Even better, the newly-improved, century-old Lodge will be open.  Come celebrate spring with us on opening day, Friday, April 28th and beyond.  Try our new local farm to table specials, enjoy the updated lobby and spacious deck. Book a room and relax in the Lodge’s peaceful surroundings. Visit us at http://wallowalakelodge.com/. The eagles, spring flowers, and the Lodge’s friendly, knowledgeable staff are waiting to welcome you.

Welcome to the Wallowa Lake Lodge Blog!

First, welcome to the Wallowa Lake Lodge blog!  We want to keep you in the loop about the new things happening at the Lodge, and in Wallowa County.  We'll write about Lodge events, of course, but there's a lot going on up here in The County.  We want to share it with you in pictures and words, so you can be part of our Lodge community.

The lodge in early February.

The lodge in early February.

It's the middle of winter here. And what a winter! The temperature tonight is twelve degrees—warm by comparison with the 10-below zero of a week ago. Wallowa Lake's thick cover of ice allows folks to hike out hundreds of feet from shore. No ice-skating yet.  But some dedicated people have been ice-fishing.  Two feet of fluffy white swaddles the Lodge's lawn. And the fountain is a blue mountain of ice, almost 20 feet tall.

Quiet settles in at the head of the lake this time of year. Businesses are dormant. Visitors are rare. Even the deer have vanished.  Long nights offer time for contemplation.  Here in Chief Joseph Mountain's shadow, days are especially short.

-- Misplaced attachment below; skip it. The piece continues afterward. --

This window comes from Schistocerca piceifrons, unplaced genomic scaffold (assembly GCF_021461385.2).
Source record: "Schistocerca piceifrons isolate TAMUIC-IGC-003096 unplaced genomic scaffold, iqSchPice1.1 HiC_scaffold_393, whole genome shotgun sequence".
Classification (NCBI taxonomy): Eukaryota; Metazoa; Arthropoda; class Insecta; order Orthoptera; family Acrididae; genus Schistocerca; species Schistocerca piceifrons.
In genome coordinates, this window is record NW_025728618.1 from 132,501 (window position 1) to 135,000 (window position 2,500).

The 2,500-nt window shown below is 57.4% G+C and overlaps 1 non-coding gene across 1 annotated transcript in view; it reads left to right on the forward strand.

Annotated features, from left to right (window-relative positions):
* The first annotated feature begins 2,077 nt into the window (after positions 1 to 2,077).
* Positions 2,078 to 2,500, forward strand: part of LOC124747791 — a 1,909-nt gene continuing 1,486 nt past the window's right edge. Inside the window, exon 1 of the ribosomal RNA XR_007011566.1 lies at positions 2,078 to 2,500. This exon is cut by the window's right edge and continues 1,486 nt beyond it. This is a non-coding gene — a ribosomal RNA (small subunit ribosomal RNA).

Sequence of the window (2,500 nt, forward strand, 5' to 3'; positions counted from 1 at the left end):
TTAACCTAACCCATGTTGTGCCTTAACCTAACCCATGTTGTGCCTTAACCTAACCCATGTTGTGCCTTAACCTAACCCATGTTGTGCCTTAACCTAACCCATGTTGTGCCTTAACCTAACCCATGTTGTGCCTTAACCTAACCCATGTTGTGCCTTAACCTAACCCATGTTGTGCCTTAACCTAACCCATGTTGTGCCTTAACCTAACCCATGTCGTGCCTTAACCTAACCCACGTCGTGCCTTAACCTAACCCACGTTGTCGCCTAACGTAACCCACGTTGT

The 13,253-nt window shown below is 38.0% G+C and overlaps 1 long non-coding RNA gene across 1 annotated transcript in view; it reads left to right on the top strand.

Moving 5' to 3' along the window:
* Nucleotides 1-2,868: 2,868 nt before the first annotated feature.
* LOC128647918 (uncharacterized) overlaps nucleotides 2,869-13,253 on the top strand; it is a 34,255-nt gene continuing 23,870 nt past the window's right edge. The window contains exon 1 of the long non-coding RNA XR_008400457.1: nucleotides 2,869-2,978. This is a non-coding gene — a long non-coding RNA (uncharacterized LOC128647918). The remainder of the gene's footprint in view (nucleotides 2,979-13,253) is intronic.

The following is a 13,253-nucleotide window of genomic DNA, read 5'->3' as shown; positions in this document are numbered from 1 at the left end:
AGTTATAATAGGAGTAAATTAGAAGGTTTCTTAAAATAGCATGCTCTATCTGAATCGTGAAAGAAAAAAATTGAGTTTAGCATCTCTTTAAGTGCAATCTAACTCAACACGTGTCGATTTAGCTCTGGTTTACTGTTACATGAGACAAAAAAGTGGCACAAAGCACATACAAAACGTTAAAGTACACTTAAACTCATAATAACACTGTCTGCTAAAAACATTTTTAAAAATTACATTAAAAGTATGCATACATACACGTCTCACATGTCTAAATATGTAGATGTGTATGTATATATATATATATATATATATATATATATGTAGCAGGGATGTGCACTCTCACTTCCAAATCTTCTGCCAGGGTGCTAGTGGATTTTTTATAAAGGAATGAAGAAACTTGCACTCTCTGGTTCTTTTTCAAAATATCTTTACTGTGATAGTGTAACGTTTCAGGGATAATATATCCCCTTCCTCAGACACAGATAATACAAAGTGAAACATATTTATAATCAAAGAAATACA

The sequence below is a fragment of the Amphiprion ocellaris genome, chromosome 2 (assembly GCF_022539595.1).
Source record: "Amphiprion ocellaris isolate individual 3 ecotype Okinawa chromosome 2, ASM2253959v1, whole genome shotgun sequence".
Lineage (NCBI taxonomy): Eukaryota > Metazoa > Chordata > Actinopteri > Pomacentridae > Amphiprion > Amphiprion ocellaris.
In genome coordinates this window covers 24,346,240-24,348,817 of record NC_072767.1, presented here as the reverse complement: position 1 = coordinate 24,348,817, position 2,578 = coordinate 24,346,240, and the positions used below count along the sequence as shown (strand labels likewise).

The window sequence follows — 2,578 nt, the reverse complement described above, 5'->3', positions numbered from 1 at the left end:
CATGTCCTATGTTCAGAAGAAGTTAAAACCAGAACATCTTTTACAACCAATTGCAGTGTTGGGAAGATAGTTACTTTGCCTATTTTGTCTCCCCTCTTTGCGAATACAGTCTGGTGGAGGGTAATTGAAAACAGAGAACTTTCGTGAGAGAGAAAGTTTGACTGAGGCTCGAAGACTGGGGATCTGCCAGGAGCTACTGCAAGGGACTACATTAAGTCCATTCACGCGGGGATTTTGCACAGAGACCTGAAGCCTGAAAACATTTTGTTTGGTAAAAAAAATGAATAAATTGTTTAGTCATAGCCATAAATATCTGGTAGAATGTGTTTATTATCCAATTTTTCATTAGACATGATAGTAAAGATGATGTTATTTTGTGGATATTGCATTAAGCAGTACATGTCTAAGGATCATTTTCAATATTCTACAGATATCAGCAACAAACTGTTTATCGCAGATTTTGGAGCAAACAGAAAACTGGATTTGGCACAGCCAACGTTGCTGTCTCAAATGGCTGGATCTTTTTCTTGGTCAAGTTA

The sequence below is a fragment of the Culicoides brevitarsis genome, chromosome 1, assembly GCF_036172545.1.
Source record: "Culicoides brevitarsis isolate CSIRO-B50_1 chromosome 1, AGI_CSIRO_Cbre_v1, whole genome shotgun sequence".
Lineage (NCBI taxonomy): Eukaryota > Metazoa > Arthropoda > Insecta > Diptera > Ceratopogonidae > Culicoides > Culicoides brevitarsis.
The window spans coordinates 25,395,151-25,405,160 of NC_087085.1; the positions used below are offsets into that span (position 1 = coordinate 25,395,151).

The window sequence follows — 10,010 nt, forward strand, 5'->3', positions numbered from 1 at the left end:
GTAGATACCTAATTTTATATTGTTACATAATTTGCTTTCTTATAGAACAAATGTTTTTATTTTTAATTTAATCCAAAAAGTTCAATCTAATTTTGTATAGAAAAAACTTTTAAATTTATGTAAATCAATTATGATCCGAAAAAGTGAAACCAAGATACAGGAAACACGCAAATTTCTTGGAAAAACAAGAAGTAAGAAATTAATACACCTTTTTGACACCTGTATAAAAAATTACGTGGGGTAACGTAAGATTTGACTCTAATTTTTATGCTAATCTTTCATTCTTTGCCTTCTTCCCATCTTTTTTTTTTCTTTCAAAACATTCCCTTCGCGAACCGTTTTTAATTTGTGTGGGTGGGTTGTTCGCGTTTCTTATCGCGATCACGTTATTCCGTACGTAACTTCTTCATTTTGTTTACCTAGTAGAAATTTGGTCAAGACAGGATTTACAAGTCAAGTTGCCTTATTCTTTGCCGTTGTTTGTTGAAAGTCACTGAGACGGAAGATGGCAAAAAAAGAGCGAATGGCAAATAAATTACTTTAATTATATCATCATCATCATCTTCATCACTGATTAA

But all is not gloom. It's mating season for great horned owls. Their soft night-time calls filter through the fir and pines, reminding us that new life and spring are not that far away. The bald eagles are also having romantic thoughts. We are looking forward to their mating flights in early February.

Wallowa Lake Lodge is planning new things, too.  The new computer-based registration system arrived! Until now, Lodge registrations were made—and kept—in the same way—and on the same file-cards, in the same file-drawers—that they had been for the past 94 years.  Now this almost-century-old hotel is moving into the 21st century, at least in one respect.  We are still old-fashioned in many others, from providing a warm welcome to our guests, to ensuring their comfort throughout their stay.

We hope you visit our blog often. And us, too.